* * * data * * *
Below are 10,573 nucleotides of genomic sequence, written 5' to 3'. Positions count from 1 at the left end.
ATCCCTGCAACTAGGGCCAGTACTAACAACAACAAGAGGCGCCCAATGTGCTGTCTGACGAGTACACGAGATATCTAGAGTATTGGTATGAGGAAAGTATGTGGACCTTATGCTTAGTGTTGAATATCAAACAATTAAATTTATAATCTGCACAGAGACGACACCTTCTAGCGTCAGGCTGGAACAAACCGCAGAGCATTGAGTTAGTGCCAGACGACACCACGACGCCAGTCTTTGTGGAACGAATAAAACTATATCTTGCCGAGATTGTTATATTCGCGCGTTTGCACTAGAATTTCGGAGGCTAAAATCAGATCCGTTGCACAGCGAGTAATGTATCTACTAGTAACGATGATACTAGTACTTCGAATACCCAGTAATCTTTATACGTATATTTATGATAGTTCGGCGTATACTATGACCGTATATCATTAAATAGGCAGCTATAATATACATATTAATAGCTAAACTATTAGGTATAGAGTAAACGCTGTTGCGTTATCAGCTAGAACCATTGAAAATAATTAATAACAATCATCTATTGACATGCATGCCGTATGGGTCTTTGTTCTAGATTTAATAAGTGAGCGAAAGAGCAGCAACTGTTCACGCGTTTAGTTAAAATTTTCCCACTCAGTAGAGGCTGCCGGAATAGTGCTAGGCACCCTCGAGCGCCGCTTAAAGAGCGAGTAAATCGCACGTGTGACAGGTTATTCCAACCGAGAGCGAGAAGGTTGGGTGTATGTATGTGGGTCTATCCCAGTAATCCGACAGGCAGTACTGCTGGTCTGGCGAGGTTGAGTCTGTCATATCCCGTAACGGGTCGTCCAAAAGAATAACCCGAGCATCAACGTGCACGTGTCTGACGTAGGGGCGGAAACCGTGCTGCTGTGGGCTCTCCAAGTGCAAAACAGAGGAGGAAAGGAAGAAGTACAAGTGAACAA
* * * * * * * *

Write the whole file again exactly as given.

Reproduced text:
Below are 10,573 nucleotides of genomic sequence, written 5' to 3'. Positions count from 1 at the left end.
ATCCCTGCAACTAGGGCCAGTACTAACAACAACAAGAGGCGCCCAATGTGCTGTCTGACGAGTACACGAGATATCTAGAGTATTGGTATGAGGAAAGTATGTGGACCTTATGCTTAGTGTTGAATATCAAACAATTAAATTTATAATCTGCACAGAGACGACACCTTCTAGCGTCAGGCTGGAACAAACCGCAGAGCATTGAGTTAGTGCCAGACGACACCACGACGCCAGTCTTTGTGGAACGAATAAAACTATATCTTGCCGAGATTGTTATATTCGCGCGTTTGCACTAGAATTTCGGAGGCTAAAATCAGATCCGTTGCACAGCGAGTAATGTATCTACTAGTAACGATGATACTAGTACTTCGAATACCCAGTAATCTTTATACGTATATTTATGATAGTTCGGCGTATACTATGACCGTATATCATTAAATAGGCAGCTATAATATACATATTAATAGCTAAACTATTAGGTATAGAGTAAACGCTGTTGCGTTATCAGCTAGAACCATTGAAAATAATTAATAACAATCATCTATTGACATGCATGCCGTATGGGTCTTTGTTCTAGATTTAATAAGTGAGCGAAAGAGCAGCAACTGTTCACGCGTTTAGTTAAAATTTTCCCACTCAGTAGAGGCTGCCGGAATAGTGCTAGGCACCCTCGAGCGCCGCTTAAAGAGCGAGTAAATCGCACGTGTGACAGGTTATTCCAACCGAGAGCGAGAAGGTTGGGTGTATGTATGTGGGTCTATCCCAGTAATCCGACAGGCAGTACTGCTGGTCTGGCGAGGTTGAGTCTGTCATATCCCGTAACGGGTCGTCCAAAAGAATAACCCGAGCATCAACGTGCACGTGTCTGACGTAGGGGCGGAAACCGTGCTGCTGTGGGCTCTCCAAGTGCAAAACAGAGGAGGAAAGGAAGAAGTACAAGTGAACAA